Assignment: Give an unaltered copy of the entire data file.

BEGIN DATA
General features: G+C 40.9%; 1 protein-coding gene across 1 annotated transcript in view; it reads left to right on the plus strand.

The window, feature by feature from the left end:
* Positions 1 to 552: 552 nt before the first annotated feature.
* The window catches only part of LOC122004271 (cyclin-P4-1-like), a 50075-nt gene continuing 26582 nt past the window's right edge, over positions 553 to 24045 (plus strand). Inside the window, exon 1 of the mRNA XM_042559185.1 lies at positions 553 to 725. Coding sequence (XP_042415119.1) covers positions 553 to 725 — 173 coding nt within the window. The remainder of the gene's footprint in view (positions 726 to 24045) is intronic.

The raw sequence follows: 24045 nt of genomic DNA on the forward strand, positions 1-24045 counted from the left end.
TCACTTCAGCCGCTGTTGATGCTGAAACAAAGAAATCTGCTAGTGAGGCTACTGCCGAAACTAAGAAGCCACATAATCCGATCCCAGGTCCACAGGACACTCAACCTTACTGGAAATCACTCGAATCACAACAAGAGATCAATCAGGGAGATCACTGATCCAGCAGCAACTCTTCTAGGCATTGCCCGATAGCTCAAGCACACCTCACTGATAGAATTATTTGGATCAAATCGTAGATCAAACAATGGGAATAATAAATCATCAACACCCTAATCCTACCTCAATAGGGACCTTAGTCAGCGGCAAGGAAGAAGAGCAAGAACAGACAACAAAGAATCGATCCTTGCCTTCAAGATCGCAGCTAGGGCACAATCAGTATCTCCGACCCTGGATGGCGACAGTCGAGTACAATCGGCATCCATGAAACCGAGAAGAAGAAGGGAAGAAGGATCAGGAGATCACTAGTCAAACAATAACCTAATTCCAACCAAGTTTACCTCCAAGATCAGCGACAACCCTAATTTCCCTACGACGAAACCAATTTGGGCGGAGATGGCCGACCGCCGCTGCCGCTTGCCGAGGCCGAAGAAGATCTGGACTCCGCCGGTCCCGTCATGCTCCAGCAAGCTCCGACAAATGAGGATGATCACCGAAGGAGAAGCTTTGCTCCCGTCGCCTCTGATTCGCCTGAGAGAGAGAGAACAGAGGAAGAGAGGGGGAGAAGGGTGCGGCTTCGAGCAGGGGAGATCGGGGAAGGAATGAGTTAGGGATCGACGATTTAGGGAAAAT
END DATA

General features: G+C 40.9%; 1 protein-coding gene across 1 annotated transcript in view; it reads left to right on the plus strand.

The window, feature by feature from the left end:
* Positions 1 to 552: 552 nt before the first annotated feature.
* The window catches only part of LOC122004271 (cyclin-P4-1-like), a 50075-nt gene continuing 26582 nt past the window's right edge, over positions 553 to 24045 (plus strand). Inside the window, exon 1 of the mRNA XM_042559185.1 lies at positions 553 to 725. Coding sequence (XP_042415119.1) covers positions 553 to 725 — 173 coding nt within the window. The remainder of the gene's footprint in view (positions 726 to 24045) is intronic.

The raw sequence follows: 24045 nt of genomic DNA on the forward strand, positions 1-24045 counted from the left end.
TCACTTCAGCCGCTGTTGATGCTGAAACAAAGAAATCTGCTAGTGAGGCTACTGCCGAAACTAAGAAGCCACATAATCCGATCCCAGGTCCACAGGACACTCAACCTTACTGGAAATCACTCGAATCACAACAAGAGATCAATCAGGGAGATCACTGATCCAGCAGCAACTCTTCTAGGCATTGCCCGATAGCTCAAGCACACCTCACTGATAGAATTATTTGGATCAAATCGTAGATCAAACAATGGGAATAATAAATCATCAACACCCTAATCCTACCTCAATAGGGACCTTAGTCAGCGGCAAGGAAGAAGAGCAAGAACAGACAACAAAGAATCGATCCTTGCCTTCAAGATCGCAGCTAGGGCACAATCAGTATCTCCGACCCTGGATGGCGACAGTCGAGTACAATCGGCATCCATGAAACCGAGAAGAAGAAGGGAAGAAGGATCAGGAGATCACTAGTCAAACAATAACCTAATTCCAACCAAGTTTACCTCCAAGATCAGCGACAACCCTAATTTCCCTACGACGAAACCAATTTGGGCGGAGATGGCCGACCGCCGCTGCCGCTTGCCGAGGCCGAAGAAGATCTGGACTCCGCCGGTCCCGTCATGCTCCAGCAAGCTCCGACAAATGAGGATGATCACCGAAGGAGAAGCTTTGCTCCCGTCGCCTCTGATTCGCCTGAGAGAGAGAGAACAGAGGAAGAGAGGGGGAGAAGGGTGCGGCTTCGAGCAGGGGAGATCGGGGAAGGAATGAGTTAGGGATCGACGATTTAGGGAAAAT